Defining Recovery from Perinatal Mood and Anxiety Disorders

Defining Recovery from Perinatal Mood & Anxiety Disorders

The biggest question I am asked about Postpartum OCD on a regular basis is also the one I dread the most: “Do intrusive thoughts go away?”

My heart breaks when I am asked if the thoughts go away because I know where they are, how they’re feeling. How FRUSTRATING it is to want to be with your child and not have any intrusive thoughts flit through your head as you drink in that sweet angelic baby smell in the dusk of the evening.

I know it goes away.

I know it fades.

Those asking, however, are still rocking the thoughts right along with their precious little one, and that beats me up inside.

What stays, and what is difficult for those of us who live with OCD to differentiate, are typical parental fears: the nagging fear that something might happen to your child when you’re not watching. THAT stays forever. It’s not intrusive; it’s a normal heightened awareness which comes with parenting.

When you have survived or struggle with OCD, however, it is extremely difficult to keep these normal heightened awareness type thoughts from spiraling into intrusive thoughts. We constantly battle to keep them from growing into giant monsters. For some of us, it turns into a Boy Scout motto type life: Always be prepared for EVERY LITTLE THING.

Recovery, at least for me, is not a cut-off date. It’s a constant involvement in awareness of my feelings, reactions, and coping methods in regard to the ever changing world around me. It’s ensuring that in addition to my daily requirements, I’m taking care of myself as well. Recovery is not a discharge notice from a hospital, nor is it the last pill swallowed at the end of a prescription. It’s not the final therapist visit nor is it uttering the words, “I’m okay.”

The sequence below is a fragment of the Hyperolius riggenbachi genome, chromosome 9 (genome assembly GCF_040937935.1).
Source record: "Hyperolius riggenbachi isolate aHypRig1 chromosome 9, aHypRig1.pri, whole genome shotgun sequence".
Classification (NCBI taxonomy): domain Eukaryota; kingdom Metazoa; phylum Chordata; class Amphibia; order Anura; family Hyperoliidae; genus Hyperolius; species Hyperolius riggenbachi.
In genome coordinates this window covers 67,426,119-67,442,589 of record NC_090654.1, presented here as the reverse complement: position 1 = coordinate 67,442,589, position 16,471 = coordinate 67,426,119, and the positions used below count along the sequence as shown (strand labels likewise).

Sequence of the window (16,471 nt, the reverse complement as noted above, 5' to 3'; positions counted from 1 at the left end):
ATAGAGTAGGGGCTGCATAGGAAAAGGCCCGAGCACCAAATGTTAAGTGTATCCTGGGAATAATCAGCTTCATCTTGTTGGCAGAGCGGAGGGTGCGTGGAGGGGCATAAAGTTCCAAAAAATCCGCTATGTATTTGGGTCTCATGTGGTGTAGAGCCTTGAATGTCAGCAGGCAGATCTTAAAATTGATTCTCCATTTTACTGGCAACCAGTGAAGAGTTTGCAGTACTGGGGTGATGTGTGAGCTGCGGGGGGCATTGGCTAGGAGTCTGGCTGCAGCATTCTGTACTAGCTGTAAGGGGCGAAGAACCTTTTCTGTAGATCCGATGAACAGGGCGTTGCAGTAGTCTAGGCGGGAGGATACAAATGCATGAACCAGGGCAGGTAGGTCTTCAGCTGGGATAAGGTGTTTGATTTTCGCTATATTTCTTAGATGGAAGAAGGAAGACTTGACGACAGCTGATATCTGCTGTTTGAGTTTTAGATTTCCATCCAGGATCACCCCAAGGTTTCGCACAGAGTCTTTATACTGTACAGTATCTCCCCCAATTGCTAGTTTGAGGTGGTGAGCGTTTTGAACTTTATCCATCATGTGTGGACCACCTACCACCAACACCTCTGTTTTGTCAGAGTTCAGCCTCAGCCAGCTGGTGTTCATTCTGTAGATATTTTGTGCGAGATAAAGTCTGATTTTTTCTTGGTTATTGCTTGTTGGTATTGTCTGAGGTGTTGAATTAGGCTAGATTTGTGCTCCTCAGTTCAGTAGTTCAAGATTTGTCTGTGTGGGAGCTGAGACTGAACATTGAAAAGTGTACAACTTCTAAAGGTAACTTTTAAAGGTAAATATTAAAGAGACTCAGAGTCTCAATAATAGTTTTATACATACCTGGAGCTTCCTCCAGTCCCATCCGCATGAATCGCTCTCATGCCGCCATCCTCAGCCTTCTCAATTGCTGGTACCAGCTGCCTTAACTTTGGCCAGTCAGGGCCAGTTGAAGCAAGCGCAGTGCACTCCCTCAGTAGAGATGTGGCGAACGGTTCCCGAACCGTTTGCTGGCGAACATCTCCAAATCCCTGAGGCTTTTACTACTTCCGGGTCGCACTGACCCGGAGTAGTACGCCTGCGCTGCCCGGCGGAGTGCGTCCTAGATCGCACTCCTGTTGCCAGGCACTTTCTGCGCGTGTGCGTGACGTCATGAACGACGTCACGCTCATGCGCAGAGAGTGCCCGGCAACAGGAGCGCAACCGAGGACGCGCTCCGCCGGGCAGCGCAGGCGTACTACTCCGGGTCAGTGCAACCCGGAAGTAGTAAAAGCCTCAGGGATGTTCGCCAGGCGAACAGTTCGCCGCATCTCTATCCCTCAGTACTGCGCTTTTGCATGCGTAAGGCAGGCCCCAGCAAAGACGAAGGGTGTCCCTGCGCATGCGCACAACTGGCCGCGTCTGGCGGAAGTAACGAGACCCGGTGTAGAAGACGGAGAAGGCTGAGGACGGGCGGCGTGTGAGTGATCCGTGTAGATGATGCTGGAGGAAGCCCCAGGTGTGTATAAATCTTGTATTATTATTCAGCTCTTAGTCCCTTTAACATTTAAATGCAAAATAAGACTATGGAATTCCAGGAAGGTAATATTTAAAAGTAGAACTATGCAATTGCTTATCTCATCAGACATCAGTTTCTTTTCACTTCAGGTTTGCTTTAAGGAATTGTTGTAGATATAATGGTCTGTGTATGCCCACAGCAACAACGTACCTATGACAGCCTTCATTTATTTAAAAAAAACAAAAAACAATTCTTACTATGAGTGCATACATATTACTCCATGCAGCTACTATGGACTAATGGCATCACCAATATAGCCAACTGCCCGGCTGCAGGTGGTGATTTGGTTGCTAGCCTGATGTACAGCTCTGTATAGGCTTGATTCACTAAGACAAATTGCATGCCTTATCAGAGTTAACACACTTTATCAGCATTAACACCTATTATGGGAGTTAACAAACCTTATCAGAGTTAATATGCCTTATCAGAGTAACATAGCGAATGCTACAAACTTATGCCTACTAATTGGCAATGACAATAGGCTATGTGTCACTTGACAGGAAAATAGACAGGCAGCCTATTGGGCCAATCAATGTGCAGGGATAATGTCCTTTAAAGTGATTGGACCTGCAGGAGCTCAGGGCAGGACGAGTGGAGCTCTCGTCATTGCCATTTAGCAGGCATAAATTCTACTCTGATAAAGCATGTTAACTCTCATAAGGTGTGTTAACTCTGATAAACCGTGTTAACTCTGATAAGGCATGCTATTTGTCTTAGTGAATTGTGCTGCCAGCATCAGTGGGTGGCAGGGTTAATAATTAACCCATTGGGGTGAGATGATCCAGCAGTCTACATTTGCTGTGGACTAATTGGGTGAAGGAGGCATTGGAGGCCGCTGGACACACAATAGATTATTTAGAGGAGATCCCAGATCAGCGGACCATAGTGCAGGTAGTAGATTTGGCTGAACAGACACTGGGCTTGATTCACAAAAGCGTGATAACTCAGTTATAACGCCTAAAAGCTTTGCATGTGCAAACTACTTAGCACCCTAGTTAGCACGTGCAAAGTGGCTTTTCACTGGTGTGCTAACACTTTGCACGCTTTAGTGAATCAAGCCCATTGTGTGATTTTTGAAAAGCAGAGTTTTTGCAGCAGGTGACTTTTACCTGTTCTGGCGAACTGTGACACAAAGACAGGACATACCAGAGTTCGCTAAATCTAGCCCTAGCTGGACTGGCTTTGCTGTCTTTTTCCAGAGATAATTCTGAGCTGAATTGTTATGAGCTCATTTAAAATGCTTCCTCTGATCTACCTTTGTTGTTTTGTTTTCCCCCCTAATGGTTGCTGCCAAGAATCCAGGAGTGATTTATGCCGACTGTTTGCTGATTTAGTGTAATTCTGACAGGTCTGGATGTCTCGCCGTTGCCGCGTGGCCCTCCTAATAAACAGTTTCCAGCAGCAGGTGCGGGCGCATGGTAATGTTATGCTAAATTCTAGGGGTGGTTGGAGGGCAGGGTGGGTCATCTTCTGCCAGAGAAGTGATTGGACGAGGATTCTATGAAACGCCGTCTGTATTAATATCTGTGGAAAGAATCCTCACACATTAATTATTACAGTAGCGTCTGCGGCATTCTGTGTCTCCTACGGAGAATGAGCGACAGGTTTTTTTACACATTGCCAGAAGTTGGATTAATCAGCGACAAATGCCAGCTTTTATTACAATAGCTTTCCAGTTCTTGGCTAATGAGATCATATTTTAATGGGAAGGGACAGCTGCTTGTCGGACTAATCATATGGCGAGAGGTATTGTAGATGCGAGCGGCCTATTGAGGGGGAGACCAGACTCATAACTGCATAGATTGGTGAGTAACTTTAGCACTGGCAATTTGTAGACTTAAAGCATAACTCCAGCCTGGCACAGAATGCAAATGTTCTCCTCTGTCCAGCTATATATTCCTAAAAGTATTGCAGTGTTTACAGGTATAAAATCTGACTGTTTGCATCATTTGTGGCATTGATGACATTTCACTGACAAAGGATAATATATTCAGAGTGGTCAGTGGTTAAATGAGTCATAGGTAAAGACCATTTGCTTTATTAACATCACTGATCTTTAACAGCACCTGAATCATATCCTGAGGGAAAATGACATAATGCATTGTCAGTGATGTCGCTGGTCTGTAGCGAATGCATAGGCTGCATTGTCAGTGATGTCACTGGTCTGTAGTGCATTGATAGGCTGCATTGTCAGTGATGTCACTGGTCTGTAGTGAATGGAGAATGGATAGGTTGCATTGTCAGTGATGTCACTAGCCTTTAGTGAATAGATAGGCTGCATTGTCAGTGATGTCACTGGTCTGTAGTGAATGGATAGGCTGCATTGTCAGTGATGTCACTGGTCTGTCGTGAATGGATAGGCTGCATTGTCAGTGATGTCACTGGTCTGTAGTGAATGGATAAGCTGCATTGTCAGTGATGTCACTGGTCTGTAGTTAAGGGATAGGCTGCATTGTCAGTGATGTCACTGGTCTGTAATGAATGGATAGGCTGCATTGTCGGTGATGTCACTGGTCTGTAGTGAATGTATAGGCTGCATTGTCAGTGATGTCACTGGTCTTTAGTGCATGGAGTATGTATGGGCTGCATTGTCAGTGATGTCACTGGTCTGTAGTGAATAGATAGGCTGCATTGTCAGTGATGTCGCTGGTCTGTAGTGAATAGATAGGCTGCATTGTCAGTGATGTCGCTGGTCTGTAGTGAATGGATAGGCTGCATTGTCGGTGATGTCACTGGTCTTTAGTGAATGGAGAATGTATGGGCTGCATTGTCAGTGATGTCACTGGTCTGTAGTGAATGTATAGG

This is how the dictionary defines recovery:

Defining Recovery from Perinatal Mood & Anxiety Disorders

What is recovery in the living world?

Recovery is life.

It’s living, it is moving forward with a tenacity learned in the depths of hell, a grip on enjoying all the little things and a determination to not go back into the abyss. It’s knowing that even if you do go back, you have a road map to lead you back out again.

Recovery is self-care, self-compassion, and self-respect.

It is knowing it is okay to not be okay sometimes. Recovery is living with ups and the downs. It’s getting to know yourself SO well you recognize the difference between yourself and depression/mental illness. Recovery is knowing exactly what to do when the ugly beast stirs to keep it from waking completely. It is about arming yourself with a cadre of weapons guaranteed to slay the succubus. Recovery is having a plan in place in case you start to slide down and a plan in place to celebrate even the smallest sign of progression. Recovery is seizing the day and any sliver of joy within. 

Recovery is acceptance.

It’s being okay with the tough days and providing yourself a soft place to land when they happen. It’s having a support system in place for the bleak days, one that will also be there for the good days. It’s understanding that sometimes, you’re gonna feel angry about your mental health and that’s okay. It’s learning the range of healthy and unhealthy emotions and knowing when to reach out for help as well as celebrating milestones indicating progress.